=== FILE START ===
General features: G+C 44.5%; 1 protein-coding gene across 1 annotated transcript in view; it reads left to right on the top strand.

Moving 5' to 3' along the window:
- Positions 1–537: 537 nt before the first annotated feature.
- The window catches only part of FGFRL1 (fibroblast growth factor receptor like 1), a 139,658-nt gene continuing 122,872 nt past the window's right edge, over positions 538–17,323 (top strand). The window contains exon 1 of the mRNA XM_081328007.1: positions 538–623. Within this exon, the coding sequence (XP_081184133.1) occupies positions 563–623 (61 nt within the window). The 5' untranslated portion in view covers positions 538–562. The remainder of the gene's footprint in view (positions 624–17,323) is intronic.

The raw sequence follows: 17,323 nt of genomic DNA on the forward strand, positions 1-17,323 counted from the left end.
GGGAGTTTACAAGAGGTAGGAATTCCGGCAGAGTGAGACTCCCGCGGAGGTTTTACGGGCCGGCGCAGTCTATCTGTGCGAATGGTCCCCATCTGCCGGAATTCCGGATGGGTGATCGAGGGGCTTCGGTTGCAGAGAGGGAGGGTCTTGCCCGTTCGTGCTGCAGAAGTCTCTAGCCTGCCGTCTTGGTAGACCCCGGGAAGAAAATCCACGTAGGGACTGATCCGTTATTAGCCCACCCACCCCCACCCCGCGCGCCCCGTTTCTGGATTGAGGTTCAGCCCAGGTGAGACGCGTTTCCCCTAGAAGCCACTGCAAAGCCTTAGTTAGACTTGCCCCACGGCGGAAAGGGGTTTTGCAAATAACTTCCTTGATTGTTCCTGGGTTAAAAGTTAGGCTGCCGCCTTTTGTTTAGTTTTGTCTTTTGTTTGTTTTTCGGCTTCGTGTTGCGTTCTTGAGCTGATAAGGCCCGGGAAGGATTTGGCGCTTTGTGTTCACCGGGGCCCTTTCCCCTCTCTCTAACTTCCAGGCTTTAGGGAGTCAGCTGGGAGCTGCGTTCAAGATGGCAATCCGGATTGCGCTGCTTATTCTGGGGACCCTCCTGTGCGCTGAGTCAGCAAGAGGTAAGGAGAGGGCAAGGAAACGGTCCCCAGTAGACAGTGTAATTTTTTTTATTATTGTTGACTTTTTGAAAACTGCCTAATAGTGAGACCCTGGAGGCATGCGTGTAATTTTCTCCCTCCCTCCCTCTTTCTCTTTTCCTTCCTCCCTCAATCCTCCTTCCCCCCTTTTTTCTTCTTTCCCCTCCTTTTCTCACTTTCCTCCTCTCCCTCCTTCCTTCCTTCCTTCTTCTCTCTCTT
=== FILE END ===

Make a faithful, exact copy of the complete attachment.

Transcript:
General features: G+C 44.5%; 1 protein-coding gene across 1 annotated transcript in view; it reads left to right on the top strand.

Moving 5' to 3' along the window:
- Positions 1–537: 537 nt before the first annotated feature.
- The window catches only part of FGFRL1 (fibroblast growth factor receptor like 1), a 139,658-nt gene continuing 122,872 nt past the window's right edge, over positions 538–17,323 (top strand). The window contains exon 1 of the mRNA XM_081328007.1: positions 538–623. Within this exon, the coding sequence (XP_081184133.1) occupies positions 563–623 (61 nt within the window). The 5' untranslated portion in view covers positions 538–562. The remainder of the gene's footprint in view (positions 624–17,323) is intronic.

The raw sequence follows: 17,323 nt of genomic DNA on the forward strand, positions 1-17,323 counted from the left end.
GGGAGTTTACAAGAGGTAGGAATTCCGGCAGAGTGAGACTCCCGCGGAGGTTTTACGGGCCGGCGCAGTCTATCTGTGCGAATGGTCCCCATCTGCCGGAATTCCGGATGGGTGATCGAGGGGCTTCGGTTGCAGAGAGGGAGGGTCTTGCCCGTTCGTGCTGCAGAAGTCTCTAGCCTGCCGTCTTGGTAGACCCCGGGAAGAAAATCCACGTAGGGACTGATCCGTTATTAGCCCACCCACCCCCACCCCGCGCGCCCCGTTTCTGGATTGAGGTTCAGCCCAGGTGAGACGCGTTTCCCCTAGAAGCCACTGCAAAGCCTTAGTTAGACTTGCCCCACGGCGGAAAGGGGTTTTGCAAATAACTTCCTTGATTGTTCCTGGGTTAAAAGTTAGGCTGCCGCCTTTTGTTTAGTTTTGTCTTTTGTTTGTTTTTCGGCTTCGTGTTGCGTTCTTGAGCTGATAAGGCCCGGGAAGGATTTGGCGCTTTGTGTTCACCGGGGCCCTTTCCCCTCTCTCTAACTTCCAGGCTTTAGGGAGTCAGCTGGGAGCTGCGTTCAAGATGGCAATCCGGATTGCGCTGCTTATTCTGGGGACCCTCCTGTGCGCTGAGTCAGCAAGAGGTAAGGAGAGGGCAAGGAAACGGTCCCCAGTAGACAGTGTAATTTTTTTTATTATTGTTGACTTTTTGAAAACTGCCTAATAGTGAGACCCTGGAGGCATGCGTGTAATTTTCTCCCTCCCTCCCTCTTTCTCTTTTCCTTCCTCCCTCAATCCTCCTTCCCCCCTTTTTTCTTCTTTCCCCTCCTTTTCTCACTTTCCTCCTCTCCCTCCTTCCTTCCTTCCTTCTTCTCTCTCTT